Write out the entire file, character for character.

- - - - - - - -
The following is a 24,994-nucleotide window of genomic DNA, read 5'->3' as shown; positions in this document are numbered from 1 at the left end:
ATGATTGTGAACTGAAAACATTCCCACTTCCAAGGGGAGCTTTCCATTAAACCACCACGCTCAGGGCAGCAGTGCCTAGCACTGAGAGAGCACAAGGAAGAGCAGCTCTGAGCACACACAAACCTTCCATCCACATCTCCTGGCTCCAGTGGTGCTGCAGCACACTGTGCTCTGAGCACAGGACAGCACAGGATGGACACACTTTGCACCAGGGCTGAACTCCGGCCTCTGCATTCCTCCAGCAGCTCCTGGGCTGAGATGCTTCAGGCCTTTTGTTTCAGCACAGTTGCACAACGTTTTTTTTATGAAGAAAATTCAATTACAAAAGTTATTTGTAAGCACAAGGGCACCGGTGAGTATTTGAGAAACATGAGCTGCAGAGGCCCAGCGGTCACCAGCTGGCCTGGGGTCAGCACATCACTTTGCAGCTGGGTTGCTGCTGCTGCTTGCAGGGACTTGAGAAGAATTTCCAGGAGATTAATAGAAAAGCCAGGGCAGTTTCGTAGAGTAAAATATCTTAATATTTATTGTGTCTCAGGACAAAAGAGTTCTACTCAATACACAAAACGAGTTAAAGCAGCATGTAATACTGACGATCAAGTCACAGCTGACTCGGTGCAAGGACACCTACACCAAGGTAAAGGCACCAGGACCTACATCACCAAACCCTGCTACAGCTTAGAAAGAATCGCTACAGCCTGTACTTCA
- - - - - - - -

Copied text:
The following is a 24,994-nucleotide window of genomic DNA, read 5'->3' as shown; positions in this document are numbered from 1 at the left end:
ATGATTGTGAACTGAAAACATTCCCACTTCCAAGGGGAGCTTTCCATTAAACCACCACGCTCAGGGCAGCAGTGCCTAGCACTGAGAGAGCACAAGGAAGAGCAGCTCTGAGCACACACAAACCTTCCATCCACATCTCCTGGCTCCAGTGGTGCTGCAGCACACTGTGCTCTGAGCACAGGACAGCACAGGATGGACACACTTTGCACCAGGGCTGAACTCCGGCCTCTGCATTCCTCCAGCAGCTCCTGGGCTGAGATGCTTCAGGCCTTTTGTTTCAGCACAGTTGCACAACGTTTTTTTTATGAAGAAAATTCAATTACAAAAGTTATTTGTAAGCACAAGGGCACCGGTGAGTATTTGAGAAACATGAGCTGCAGAGGCCCAGCGGTCACCAGCTGGCCTGGGGTCAGCACATCACTTTGCAGCTGGGTTGCTGCTGCTGCTTGCAGGGACTTGAGAAGAATTTCCAGGAGATTAATAGAAAAGCCAGGGCAGTTTCGTAGAGTAAAATATCTTAATATTTATTGTGTCTCAGGACAAAAGAGTTCTACTCAATACACAAAACGAGTTAAAGCAGCATGTAATACTGACGATCAAGTCACAGCTGACTCGGTGCAAGGACACCTACACCAAGGTAAAGGCACCAGGACCTACATCACCAAACCCTGCTACAGCTTAGAAAGAATCGCTACAGCCTGTACTTCA